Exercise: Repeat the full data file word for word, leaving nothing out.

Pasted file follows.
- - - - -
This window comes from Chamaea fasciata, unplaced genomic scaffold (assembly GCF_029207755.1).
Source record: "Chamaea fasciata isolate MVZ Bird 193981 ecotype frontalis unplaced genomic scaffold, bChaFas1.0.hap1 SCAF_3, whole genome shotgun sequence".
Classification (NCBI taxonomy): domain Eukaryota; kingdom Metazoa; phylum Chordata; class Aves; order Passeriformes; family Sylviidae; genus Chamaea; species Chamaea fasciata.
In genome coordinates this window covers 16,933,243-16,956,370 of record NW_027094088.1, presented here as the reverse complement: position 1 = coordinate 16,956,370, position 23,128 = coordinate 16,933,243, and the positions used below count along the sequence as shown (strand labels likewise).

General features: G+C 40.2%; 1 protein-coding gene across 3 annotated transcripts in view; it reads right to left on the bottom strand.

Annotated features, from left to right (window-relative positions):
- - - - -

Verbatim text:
This window comes from Chamaea fasciata, unplaced genomic scaffold (assembly GCF_029207755.1).
Source record: "Chamaea fasciata isolate MVZ Bird 193981 ecotype frontalis unplaced genomic scaffold, bChaFas1.0.hap1 SCAF_3, whole genome shotgun sequence".
Classification (NCBI taxonomy): domain Eukaryota; kingdom Metazoa; phylum Chordata; class Aves; order Passeriformes; family Sylviidae; genus Chamaea; species Chamaea fasciata.
In genome coordinates this window covers 16,933,243-16,956,370 of record NW_027094088.1, presented here as the reverse complement: position 1 = coordinate 16,956,370, position 23,128 = coordinate 16,933,243, and the positions used below count along the sequence as shown (strand labels likewise).

General features: G+C 40.2%; 1 protein-coding gene across 3 annotated transcripts in view; it reads right to left on the bottom strand.

Annotated features, from left to right (window-relative positions):